As the party approaches, Josh Tweets about it enthusiastically. Based on those Tweets, Patrón Tequila targets him with an advertisement to find a signature cocktail based on the type of party he’s having. Josh bellies up to Patrón’s bot-tender and tells it he’s having a house party and wants to offer guests something citrusy. Seconds later, the bot-tender’s suggested “beertail” recipe is delivered via Direct Messages.

Brands are using chatbots to engage consumers throughout the marketing funnel, from awareness (at the top) to purchase (at the bottom).

Improve marketing by using chatbots to engage consumers.

Brands are using chatbots to engage consumers and create interactions that enhance their marketing initiatives.

December 12, 2017
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At the interest/engagement stage

Wendy’s bracket builder during March Madness 2017 helped drive 100 million brand impressions. People spent an average of more than five minutes engaging with the bracket experience.


At the understanding intent stage

Patrón’s bot-tender helped the spirit maker better grasp customer preferences. And 39 percent of cocktail suggestions served up by its bot-tender sent consumers to the Patrón website for recipes.


In the evaluation stage

Samsung’s chatbot helps potential buyers cut through the various options and decide which model to purchase. The chatbot enabled the brand to generate sales leads at one-fourth the average cost.

What you should think about, when you think about chatbots.

When developing a Twitter chatbot, consider the following:

  • What are your brand’s goals in developing a chatbot? Do you want to increase engagement and ad recall? Create a more relevant and personalised marketing experience? Deliver rich and engaging content in a unique way? Give customers information? Something else?
  • How might a chatbot help you accomplish those goals?
  • How will you define and measure your chatbot’s success?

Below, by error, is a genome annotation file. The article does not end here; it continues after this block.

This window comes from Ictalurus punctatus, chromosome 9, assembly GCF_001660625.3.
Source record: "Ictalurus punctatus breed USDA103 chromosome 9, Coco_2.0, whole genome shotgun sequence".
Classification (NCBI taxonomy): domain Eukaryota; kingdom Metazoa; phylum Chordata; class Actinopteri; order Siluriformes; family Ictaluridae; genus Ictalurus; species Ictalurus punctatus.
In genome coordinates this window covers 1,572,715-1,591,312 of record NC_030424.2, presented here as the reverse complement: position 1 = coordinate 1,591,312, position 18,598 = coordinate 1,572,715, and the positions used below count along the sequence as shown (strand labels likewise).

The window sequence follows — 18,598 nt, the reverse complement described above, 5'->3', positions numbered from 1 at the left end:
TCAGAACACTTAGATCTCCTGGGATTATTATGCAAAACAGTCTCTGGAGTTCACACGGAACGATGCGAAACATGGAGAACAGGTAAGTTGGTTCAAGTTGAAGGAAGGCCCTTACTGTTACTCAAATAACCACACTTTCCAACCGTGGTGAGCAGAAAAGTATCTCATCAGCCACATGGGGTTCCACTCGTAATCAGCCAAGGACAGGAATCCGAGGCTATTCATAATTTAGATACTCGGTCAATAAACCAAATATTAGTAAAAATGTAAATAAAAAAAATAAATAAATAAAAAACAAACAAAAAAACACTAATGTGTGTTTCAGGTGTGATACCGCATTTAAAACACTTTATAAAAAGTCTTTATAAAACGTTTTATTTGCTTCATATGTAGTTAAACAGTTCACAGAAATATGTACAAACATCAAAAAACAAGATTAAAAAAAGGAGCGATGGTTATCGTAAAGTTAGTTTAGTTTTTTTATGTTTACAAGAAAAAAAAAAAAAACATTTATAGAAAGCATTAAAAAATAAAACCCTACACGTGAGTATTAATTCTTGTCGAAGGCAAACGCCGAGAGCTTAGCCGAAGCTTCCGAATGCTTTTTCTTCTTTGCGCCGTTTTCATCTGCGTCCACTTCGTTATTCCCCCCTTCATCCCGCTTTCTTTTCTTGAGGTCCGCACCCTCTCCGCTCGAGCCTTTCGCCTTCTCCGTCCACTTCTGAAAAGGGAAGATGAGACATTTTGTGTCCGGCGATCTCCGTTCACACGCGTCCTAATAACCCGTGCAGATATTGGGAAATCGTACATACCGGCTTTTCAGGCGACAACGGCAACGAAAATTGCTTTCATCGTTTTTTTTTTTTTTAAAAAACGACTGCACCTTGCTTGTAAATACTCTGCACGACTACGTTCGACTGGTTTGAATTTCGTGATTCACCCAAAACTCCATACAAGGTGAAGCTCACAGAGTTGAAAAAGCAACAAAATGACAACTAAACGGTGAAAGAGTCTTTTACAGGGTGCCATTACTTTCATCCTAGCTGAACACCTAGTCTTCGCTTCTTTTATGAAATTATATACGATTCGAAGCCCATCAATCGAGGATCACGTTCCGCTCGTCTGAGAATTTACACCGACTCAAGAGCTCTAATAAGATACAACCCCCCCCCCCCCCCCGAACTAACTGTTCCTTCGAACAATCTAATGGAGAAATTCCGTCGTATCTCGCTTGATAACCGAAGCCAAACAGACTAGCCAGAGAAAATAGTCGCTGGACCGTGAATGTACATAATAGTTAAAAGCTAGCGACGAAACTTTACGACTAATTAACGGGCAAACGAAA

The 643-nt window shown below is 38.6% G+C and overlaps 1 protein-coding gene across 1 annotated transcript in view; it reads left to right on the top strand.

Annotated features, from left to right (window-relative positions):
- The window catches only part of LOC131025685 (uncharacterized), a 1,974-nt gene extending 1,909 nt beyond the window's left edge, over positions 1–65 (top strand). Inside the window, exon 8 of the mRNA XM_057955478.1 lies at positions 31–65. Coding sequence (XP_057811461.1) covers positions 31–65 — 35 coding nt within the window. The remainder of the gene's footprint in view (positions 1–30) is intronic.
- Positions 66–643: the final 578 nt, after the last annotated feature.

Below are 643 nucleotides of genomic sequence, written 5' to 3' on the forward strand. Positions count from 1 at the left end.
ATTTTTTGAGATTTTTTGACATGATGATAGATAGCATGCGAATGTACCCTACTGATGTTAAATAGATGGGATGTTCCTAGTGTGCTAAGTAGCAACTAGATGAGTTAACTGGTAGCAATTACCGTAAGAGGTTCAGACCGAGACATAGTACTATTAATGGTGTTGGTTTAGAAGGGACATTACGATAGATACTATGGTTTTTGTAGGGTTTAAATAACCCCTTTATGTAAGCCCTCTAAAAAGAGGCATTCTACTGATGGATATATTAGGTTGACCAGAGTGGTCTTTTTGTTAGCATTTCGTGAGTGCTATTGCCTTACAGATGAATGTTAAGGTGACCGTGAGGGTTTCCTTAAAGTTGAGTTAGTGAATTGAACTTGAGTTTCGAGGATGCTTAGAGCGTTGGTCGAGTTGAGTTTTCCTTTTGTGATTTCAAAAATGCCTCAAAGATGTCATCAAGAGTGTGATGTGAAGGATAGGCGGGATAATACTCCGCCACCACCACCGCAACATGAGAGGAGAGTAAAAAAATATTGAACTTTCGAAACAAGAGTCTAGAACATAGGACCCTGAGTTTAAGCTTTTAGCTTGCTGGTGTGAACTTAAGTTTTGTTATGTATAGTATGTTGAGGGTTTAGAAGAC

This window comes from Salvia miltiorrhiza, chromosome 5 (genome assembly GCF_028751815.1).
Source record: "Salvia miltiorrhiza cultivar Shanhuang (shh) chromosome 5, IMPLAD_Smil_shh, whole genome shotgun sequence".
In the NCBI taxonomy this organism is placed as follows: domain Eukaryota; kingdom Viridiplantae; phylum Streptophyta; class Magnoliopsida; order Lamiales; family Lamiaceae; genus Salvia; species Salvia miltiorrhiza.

• How will the chatbot’s identity, voice, and style mirror your brand’s?
  • How will your chatbot take advantage of the discovery mindset of Twitter users? How will it offer something new, unique, and/or compelling?

Most consumers are already comfortable with chatbots.

In the next year or two, expect chatbots to become even more sophisticated. Artificial intelligence and machine learning will continue to evolve, enabling brands to provide a wider range of intelligent responses to consumer queries. And as chatbots evolve, so too will consumers’ expectations.

Research shows that the majority of consumers — 65 percent — are already comfortable engaging with brands via chatbot, and that they appreciate how chatbots speed up interactions.5 That comfort level is only expected to increase.

Research shows that the majority of consumers — 65 percent — are already comfortable engaging with brands via chatbot.

Today, a growing number of brands recognise the value of chatbots. In a late 2016 Forrester survey, 49 percent of marketers and digital business executives said they were currently piloting or planning chatbots to connect with customers.6

Only 5 percent of brands said they’re already using chatbots regularly. So there’s still plenty of opportunities to get ahead of your competitors.

1BI Intelligence, The Chatbots Explainer, 2016
2 Gartner Customer 360 Summit, 2011
3 Twitter is where people come to discover what’s happening, 2017
4 The chatbot is intended for Samsung Australia’s market but is accessible to Twitter users outside Australia.
5Vibes 2017 Mobile Consumer Report, 2017
6Forrester’s H2 2016 Global Mobile Executive Online Survey, 2016